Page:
Be Kobe Sign at Kobe Harborland
Asia,  Japan

One Day In Kobe, Japan

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If you are wondering how long to spend in Kobe, then this guide should put your mind at rest. Osaka to Kobe is a quick journey making this a perfect day trip from Osaka. Meaning you can use Osaka as your base and it removes a day of carrying around your bags. As part of a 3 week trip to Japan, I spent one day in Kobe. One day in Kobe is about as long as you want to spend here. You can see all the top things to do in Kobe in about one day. Unlike my day trip to Nara, Kobe has a much more urban vibe, which I guess makes sense given it’s Japan’s seventh-largest city.

How to get to Kobe

Kobe is a large Japanese city, therefore well hooked up with public transport.

If you are heading to Kobe from Osaka, you can hop on the Shinkansen (bullet train) from Shin-Osaka Station, heading along the Tokaido-Sanyo Shinkansen line. This takes you to Shin-Kobe and takes a whopping 12 minutes. Alternatively, you can take the Tokaido-Sanyo Line from Osaka Station. This train journey is around 27 minutes. So if you are an early bird, you can get a full day out in Kobe without having to travel far.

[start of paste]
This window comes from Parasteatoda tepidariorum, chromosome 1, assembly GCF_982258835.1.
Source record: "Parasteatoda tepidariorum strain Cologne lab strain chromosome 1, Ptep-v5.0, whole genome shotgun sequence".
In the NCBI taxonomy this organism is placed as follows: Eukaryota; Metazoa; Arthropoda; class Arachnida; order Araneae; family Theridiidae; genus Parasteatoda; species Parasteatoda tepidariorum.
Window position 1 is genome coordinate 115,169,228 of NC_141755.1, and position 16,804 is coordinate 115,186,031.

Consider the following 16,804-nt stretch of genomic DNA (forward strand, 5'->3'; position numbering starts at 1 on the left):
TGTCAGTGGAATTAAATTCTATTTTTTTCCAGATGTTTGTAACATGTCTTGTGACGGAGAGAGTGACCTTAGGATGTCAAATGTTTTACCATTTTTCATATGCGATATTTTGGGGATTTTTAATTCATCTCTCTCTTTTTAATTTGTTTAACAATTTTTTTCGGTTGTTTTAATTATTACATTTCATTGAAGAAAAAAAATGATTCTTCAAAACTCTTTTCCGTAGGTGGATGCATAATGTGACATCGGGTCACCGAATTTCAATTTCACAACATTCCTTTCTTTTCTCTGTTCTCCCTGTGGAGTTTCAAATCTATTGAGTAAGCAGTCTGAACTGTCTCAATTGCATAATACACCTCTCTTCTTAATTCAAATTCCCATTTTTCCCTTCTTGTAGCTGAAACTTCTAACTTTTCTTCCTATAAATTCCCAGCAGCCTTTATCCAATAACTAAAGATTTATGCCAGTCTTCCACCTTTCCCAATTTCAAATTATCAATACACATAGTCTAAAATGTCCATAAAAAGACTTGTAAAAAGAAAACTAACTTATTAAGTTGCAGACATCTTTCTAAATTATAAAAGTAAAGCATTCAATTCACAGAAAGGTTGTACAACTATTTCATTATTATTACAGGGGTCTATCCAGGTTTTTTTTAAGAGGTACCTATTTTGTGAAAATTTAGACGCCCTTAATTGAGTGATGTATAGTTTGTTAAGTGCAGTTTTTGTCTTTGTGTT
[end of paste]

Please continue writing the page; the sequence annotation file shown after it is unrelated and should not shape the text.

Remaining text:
If you are heading from Kyoto to Kobe, the journey time is a little longer at just under 1 hour. However, you do get the joy of hopping on the Shinkansen (bullet train) from Kyoto Station, heading along the Tokaido-Sanyo Shinkansen line.

Top Things To Do In Kobe

Nunobiki Herb Garden (Shin Kobe Ropeway)

I have classed these two together as the Nunobiki Herb Garden is effectively an extension of the Shin Kobe Ropeway.

Shin-Kobe Ropeway is a service that lifts tourists up the southern slopes of the Rokko mountain chain. The ropeway departs from next to Shin-Kobe Station. As the ropeway ascends up the mountain, it passes by the Nunobiki Waterfall and the Nunobiki Herb Garden. Here, you have the option of hop off and see the stunning waterfall and/or herb garden. When you reach the summit of your journey, you are welcomed with a beautiful view out over Kobe and the port below. There is also a cafe and shop here if you fancy any souvenir buying.

Nunobiki Herb Garden is one of Japan’s largest herb gardens containing hundreds of herb species and flowers.

Ticket costs depend on what you fancy doing, ranging from ¥900 (for a round trip ticket after 17.00) to ¥1500 (for a round trip and admission to the Nunobiki Herb Garden).

Kobe Beef